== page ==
Whistleblower Edward Snowden has become an important figure for freedom in American politics. With the wide range of leaks, we now have a clearer picture of the extent of Orwellian activity by the U.S. government. The government illegally intercepts data, accesses personal accounts, and tracks location data of innocent Americans, among other things.
With all of this said, Snowden is still a controversial figure in American politics.
When the leaks came, he sought to escape the wrath of the government by going to Hong Kong. From there, he stopped in Russia on this way to Ecuador to seek asylum. The government revoked his passport however, leaving him stuck in Russia. This works for the government because they could allow Snowden to be portrayed as a Russian agent who has committed treason against the United States.
This is exactly what many in the American political mainstream and elite politicians claim.
But is the whistleblower a traitor? Did Snowden flee to Russia to sell out the United States?
Recently, the lower house of the Russian legislative body approved the final drafts of several anti-terrorist legislation laws. It would appear that like in the United States, Russia is using the fear of terrorism to push oppressive and Orwellian legislation. After the State Duma’s approval, the Federation Council must approve before going to Vladimir Putin’s desk.
Among the legislative proposals, is a prison sentence for failing to report a criminal act. Under the proposal, failure to report a possible terrorist attack or armed rebellion could land a Russian citizen up to a year in prison. There are also a number of other offenses that would require reporting to the government, as well.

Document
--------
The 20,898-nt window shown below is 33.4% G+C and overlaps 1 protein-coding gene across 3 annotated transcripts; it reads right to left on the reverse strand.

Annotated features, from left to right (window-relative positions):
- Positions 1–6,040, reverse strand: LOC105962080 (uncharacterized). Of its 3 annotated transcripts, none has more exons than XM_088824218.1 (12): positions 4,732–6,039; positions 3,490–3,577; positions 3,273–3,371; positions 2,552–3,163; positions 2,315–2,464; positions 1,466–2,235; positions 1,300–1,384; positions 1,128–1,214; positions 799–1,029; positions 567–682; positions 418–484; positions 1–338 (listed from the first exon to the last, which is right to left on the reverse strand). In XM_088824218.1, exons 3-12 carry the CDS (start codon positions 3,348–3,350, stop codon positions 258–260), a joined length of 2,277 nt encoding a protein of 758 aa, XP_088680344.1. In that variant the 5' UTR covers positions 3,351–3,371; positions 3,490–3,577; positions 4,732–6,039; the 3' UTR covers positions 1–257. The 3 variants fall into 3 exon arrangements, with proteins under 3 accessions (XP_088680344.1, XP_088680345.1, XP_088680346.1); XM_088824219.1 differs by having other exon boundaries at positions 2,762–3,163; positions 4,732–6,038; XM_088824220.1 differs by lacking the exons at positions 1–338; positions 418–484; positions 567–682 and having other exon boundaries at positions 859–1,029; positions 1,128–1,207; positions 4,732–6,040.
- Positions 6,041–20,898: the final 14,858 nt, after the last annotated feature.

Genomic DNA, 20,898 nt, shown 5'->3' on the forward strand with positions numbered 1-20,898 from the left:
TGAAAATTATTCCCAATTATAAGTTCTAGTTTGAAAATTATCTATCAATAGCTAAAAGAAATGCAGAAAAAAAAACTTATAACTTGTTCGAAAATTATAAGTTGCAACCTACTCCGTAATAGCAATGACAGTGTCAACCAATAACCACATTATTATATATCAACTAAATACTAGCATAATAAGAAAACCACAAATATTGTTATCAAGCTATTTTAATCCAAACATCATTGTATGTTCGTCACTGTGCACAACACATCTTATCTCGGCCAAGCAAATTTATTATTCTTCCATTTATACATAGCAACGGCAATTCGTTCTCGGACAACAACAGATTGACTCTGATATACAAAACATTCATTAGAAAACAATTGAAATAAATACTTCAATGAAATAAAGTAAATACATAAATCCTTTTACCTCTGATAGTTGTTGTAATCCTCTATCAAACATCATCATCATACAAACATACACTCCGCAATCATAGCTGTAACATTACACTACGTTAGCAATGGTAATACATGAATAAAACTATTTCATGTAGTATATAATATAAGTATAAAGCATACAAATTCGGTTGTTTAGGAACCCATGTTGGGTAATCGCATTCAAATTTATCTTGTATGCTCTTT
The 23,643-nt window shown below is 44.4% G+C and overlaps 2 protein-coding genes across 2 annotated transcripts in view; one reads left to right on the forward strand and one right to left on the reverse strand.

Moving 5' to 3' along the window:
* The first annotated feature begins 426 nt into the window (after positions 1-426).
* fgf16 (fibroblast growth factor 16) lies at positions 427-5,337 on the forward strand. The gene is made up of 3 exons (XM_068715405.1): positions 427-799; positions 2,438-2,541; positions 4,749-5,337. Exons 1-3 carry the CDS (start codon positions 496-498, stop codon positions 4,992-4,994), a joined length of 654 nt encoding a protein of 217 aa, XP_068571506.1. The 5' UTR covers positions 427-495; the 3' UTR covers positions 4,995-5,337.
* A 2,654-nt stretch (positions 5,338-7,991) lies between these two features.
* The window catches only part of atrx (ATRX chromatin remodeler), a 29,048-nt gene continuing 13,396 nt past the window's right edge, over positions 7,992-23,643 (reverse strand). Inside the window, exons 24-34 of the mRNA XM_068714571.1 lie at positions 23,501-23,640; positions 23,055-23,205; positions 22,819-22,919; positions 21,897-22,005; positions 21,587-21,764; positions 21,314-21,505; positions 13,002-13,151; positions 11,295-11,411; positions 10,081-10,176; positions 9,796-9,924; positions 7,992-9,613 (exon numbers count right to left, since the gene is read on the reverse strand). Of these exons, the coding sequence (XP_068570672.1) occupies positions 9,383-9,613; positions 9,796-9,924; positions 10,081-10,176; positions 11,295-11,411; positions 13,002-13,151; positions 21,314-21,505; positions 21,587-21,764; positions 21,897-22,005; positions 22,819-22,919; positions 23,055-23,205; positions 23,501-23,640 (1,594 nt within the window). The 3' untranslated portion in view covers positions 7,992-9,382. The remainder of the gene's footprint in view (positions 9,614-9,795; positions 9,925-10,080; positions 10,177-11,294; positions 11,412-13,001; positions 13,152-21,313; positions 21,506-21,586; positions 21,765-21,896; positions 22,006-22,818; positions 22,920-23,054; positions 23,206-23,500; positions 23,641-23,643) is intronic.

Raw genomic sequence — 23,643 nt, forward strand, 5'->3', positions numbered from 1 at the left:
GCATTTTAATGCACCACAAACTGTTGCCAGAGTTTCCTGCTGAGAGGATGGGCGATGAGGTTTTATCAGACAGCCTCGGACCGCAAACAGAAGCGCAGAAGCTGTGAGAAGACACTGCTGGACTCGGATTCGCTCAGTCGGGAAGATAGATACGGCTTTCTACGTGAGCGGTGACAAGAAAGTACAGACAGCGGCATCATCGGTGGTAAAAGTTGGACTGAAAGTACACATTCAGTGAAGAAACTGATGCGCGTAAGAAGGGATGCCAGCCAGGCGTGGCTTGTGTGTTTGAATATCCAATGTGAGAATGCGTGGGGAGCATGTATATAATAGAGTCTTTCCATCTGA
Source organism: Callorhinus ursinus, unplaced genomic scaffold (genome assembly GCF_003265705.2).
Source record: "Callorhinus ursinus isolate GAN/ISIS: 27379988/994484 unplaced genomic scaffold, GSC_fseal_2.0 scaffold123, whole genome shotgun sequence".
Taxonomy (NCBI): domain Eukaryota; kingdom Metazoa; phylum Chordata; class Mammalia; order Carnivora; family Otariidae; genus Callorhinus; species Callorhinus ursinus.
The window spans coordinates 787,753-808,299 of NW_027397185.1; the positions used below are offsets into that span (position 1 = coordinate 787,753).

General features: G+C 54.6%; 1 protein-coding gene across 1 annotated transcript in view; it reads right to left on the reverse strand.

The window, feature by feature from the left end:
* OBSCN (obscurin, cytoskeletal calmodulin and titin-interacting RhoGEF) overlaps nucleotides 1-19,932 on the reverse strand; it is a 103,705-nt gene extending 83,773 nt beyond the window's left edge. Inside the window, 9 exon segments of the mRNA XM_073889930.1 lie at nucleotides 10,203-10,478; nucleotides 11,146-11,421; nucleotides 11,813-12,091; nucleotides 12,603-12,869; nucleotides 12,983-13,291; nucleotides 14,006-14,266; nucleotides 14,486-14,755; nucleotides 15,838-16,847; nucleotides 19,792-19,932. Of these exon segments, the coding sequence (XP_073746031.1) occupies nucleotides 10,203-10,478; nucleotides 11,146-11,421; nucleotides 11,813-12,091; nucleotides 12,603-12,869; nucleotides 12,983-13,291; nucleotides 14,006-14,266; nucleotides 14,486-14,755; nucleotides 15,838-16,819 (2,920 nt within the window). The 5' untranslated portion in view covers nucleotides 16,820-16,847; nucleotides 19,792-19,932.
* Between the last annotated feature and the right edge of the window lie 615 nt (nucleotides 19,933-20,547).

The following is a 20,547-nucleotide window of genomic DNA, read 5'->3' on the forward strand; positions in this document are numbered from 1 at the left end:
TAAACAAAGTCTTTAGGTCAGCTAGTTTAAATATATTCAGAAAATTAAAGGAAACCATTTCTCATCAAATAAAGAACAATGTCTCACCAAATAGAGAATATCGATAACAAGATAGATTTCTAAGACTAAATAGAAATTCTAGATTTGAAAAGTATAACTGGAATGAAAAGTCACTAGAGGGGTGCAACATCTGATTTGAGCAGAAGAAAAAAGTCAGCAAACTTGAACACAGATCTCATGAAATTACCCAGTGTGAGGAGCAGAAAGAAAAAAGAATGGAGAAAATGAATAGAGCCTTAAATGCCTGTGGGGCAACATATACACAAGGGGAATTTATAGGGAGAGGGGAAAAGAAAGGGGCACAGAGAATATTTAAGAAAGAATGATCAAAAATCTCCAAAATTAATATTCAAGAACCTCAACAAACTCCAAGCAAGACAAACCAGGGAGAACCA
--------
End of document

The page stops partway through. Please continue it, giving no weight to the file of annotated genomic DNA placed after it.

Inciting or even approving of terrorism online could land a Russian up to seven years in prison. In order to qualify for missionary work, one would have to be affiliated with an official group and is limited to designated areas. Failure to cooperate with the proposed missionary laws would result in a fine of up to a million rubles. Punishments for involvement with extremism would change to an eight year maximum prison sentence and a minimum of three. Any involvement with the inciting or planning unrest would carry a maximum of ten years in prison and a minimum of five. Criminal liability for fourteen years would expand, applying terrorism laws and some of the new proposals to them as well.
International terrorism even gets some attention from the legislation, with a maximum of a lifetime prison sentence for involvement with any acts against Russian citizens.
Phone and internet companies would be required to store phone calls for six months and data for up to three years, while organizers of online information would only have to store it for a year. Any service using encryption would be required to help Federal Security Service decipher anything sent by users and failure to cooperate would result in a fine of up to a million rubles.
The postal service and private shipping companies would be required to inspect packages and report any banned items. Failure to do so results in punishment for the service or companies.
How did Edward Snowden, supposed Russian agent and traitor to the United States, respond?
With outrage. In a series of tweets, Snowden ripped the proposed legislation as being “unworkable, unjustifiable violation of rights that should never be signed” and it “will take money and liberty from every Russian without improving safety.” He also quoted a Russian article that quoted a Duma member that stated many opposed the proposals, but voted “yes” out of fear.
This seems to contradict the propaganda of critics. Snowden has shown time and time again that his concern lies with big government and loyalties lie with freedom. Intrusive government has become worse with years and like with communism during the Cold War, terrorism is now being used to crush liberty. Whether it be in the United States or Russia, Snowden is firm on his opposition to tyranny.